Forth Valley councils launch pilot to bring empty homes back into use
The Scottish government has given its backing to a programme by three councils in the Forth Valley to bring empty homes back into use.
Falkirk, Stirling and Clackmannanshire councils have been awarded £20,000 to set up an advisory board to identify, refurbish and rent, or sell empty homes.
The Scottish Empty Homes Partnership will be run by Shelter Scotland.
The charity said there were about 1,600 private empty homes in the area.
However, it also said there were 12,872 households in Falkirk, Stirling and Clackmannanshire on waiting lists for a home.
The £20,000 funding from the Scottish government will be backed by additional funding from each of the local authorities.
Kristen Hubert, Empty Homes Co-ordinator at Shelter Scotland, said: "Whatever the reason for an empty home, whether the owner has sentimental attachment to it or doesn't have the time, skills or finances to complete their plans, bringing empty homes back into use has many benefits.
"It adds to the housing supply, contributes to local regeneration and makes for safer neighbourhoods. It's a win-win situation for owners too as they can begin to realise an income from their property or sell on an asset that is costing them money.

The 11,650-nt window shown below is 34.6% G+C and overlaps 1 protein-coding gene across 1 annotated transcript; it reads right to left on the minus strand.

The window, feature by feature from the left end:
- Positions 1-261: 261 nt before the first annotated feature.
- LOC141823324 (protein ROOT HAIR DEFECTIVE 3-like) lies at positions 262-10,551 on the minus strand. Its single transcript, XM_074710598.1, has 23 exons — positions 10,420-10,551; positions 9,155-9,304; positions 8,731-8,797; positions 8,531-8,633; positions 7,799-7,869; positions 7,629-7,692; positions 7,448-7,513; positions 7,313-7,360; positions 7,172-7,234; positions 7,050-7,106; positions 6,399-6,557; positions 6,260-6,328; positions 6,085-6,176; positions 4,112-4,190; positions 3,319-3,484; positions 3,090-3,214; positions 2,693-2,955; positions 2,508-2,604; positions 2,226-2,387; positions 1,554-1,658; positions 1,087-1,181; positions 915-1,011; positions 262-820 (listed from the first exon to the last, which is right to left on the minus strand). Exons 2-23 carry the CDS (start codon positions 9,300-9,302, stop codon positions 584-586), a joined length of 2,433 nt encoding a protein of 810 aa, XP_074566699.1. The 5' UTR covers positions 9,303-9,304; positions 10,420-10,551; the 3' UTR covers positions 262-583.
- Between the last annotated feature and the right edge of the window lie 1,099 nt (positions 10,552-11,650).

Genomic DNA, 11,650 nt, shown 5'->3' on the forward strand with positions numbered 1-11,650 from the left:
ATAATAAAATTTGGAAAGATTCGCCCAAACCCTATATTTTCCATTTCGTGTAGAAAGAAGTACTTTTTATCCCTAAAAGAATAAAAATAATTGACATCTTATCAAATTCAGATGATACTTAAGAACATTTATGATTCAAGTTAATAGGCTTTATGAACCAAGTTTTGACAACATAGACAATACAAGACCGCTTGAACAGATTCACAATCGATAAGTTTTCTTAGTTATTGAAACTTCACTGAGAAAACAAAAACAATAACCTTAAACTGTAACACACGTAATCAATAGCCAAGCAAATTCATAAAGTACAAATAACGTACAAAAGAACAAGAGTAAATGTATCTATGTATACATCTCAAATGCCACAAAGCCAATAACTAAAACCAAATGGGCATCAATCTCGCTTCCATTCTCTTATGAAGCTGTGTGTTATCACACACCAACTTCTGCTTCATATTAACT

"We look forward to working with the councils to engage with owners across the Forth Valley to help transform empty properties back into homes."
The Scottish government's Housing and Welfare Minister, Margaret Burgess, said: "Empty homes are a blight to many communities across Scotland, including those in areas of the Forth Valley.
"Bringing these empty homes back into use makes sense because it is a cost-effective way of increasing the supply of housing available to families, providing much needed new homes for hundreds of people.
"The Empty Homes Loan Fund, and wider work being taken forward by councils as a result of the Shelter Scotland-led Scottish Empty Homes Partnership, can help significantly reduce the number of wasted, empty homes across Scotland."